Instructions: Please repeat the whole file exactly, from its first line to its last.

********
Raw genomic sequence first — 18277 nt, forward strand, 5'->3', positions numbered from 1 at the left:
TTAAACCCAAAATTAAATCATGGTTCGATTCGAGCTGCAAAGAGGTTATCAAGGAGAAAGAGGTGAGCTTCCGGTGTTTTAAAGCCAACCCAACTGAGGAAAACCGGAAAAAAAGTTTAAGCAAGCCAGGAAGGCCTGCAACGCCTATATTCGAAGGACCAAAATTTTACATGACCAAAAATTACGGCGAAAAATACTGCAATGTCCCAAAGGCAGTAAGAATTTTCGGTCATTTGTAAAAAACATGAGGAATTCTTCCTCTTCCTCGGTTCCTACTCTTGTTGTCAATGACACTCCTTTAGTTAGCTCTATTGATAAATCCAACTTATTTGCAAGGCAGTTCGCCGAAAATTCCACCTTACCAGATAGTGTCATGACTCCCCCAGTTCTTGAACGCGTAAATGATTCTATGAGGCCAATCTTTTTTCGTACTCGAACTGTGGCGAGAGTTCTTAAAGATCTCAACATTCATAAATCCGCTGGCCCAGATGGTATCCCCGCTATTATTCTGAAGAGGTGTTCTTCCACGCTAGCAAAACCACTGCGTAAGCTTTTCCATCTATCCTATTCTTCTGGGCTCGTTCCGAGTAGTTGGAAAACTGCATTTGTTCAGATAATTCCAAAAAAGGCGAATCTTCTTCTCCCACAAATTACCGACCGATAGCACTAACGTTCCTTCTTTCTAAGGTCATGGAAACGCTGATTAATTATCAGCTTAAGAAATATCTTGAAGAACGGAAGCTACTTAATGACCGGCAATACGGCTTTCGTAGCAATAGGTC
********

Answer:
Raw genomic sequence first — 18277 nt, forward strand, 5'->3', positions numbered from 1 at the left:
TTAAACCCAAAATTAAATCATGGTTCGATTCGAGCTGCAAAGAGGTTATCAAGGAGAAAGAGGTGAGCTTCCGGTGTTTTAAAGCCAACCCAACTGAGGAAAACCGGAAAAAAAGTTTAAGCAAGCCAGGAAGGCCTGCAACGCCTATATTCGAAGGACCAAAATTTTACATGACCAAAAATTACGGCGAAAAATACTGCAATGTCCCAAAGGCAGTAAGAATTTTCGGTCATTTGTAAAAAACATGAGGAATTCTTCCTCTTCCTCGGTTCCTACTCTTGTTGTCAATGACACTCCTTTAGTTAGCTCTATTGATAAATCCAACTTATTTGCAAGGCAGTTCGCCGAAAATTCCACCTTACCAGATAGTGTCATGACTCCCCCAGTTCTTGAACGCGTAAATGATTCTATGAGGCCAATCTTTTTTCGTACTCGAACTGTGGCGAGAGTTCTTAAAGATCTCAACATTCATAAATCCGCTGGCCCAGATGGTATCCCCGCTATTATTCTGAAGAGGTGTTCTTCCACGCTAGCAAAACCACTGCGTAAGCTTTTCCATCTATCCTATTCTTCTGGGCTCGTTCCGAGTAGTTGGAAAACTGCATTTGTTCAGATAATTCCAAAAAAGGCGAATCTTCTTCTCCCACAAATTACCGACCGATAGCACTAACGTTCCTTCTTTCTAAGGTCATGGAAACGCTGATTAATTATCAGCTTAAGAAATATCTTGAAGAACGGAAGCTACTTAATGACCGGCAATACGGCTTTCGTAGCAATAGGTC